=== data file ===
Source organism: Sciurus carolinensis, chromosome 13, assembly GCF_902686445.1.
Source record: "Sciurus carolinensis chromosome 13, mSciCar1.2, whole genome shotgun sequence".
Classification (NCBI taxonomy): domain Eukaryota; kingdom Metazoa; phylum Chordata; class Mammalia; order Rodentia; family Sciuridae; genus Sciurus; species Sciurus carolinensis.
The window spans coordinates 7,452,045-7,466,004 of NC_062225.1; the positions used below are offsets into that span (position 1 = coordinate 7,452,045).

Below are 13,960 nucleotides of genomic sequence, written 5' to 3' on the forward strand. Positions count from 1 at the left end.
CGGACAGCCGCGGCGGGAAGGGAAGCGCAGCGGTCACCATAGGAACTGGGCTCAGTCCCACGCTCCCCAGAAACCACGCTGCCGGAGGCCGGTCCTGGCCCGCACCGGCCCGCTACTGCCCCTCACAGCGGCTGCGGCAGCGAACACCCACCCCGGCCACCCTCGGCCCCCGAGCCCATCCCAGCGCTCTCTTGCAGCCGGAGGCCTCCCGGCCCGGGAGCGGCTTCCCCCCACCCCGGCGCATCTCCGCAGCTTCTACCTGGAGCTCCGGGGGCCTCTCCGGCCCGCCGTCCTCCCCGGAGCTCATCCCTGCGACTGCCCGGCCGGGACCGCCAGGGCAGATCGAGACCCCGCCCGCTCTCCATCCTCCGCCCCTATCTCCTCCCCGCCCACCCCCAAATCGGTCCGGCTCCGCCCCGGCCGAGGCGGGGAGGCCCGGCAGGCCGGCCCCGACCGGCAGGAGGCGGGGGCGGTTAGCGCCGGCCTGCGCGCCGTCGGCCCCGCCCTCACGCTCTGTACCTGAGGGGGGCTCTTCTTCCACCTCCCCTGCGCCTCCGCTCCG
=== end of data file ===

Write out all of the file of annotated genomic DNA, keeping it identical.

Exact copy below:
Source organism: Sciurus carolinensis, chromosome 13, assembly GCF_902686445.1.
Source record: "Sciurus carolinensis chromosome 13, mSciCar1.2, whole genome shotgun sequence".
Classification (NCBI taxonomy): domain Eukaryota; kingdom Metazoa; phylum Chordata; class Mammalia; order Rodentia; family Sciuridae; genus Sciurus; species Sciurus carolinensis.
The window spans coordinates 7,452,045-7,466,004 of NC_062225.1; the positions used below are offsets into that span (position 1 = coordinate 7,452,045).

Below are 13,960 nucleotides of genomic sequence, written 5' to 3' on the forward strand. Positions count from 1 at the left end.
CGGACAGCCGCGGCGGGAAGGGAAGCGCAGCGGTCACCATAGGAACTGGGCTCAGTCCCACGCTCCCCAGAAACCACGCTGCCGGAGGCCGGTCCTGGCCCGCACCGGCCCGCTACTGCCCCTCACAGCGGCTGCGGCAGCGAACACCCACCCCGGCCACCCTCGGCCCCCGAGCCCATCCCAGCGCTCTCTTGCAGCCGGAGGCCTCCCGGCCCGGGAGCGGCTTCCCCCCACCCCGGCGCATCTCCGCAGCTTCTACCTGGAGCTCCGGGGGCCTCTCCGGCCCGCCGTCCTCCCCGGAGCTCATCCCTGCGACTGCCCGGCCGGGACCGCCAGGGCAGATCGAGACCCCGCCCGCTCTCCATCCTCCGCCCCTATCTCCTCCCCGCCCACCCCCAAATCGGTCCGGCTCCGCCCCGGCCGAGGCGGGGAGGCCCGGCAGGCCGGCCCCGACCGGCAGGAGGCGGGGGCGGTTAGCGCCGGCCTGCGCGCCGTCGGCCCCGCCCTCACGCTCTGTACCTGAGGGGGGCTCTTCTTCCACCTCCCCTGCGCCTCCGCTCCG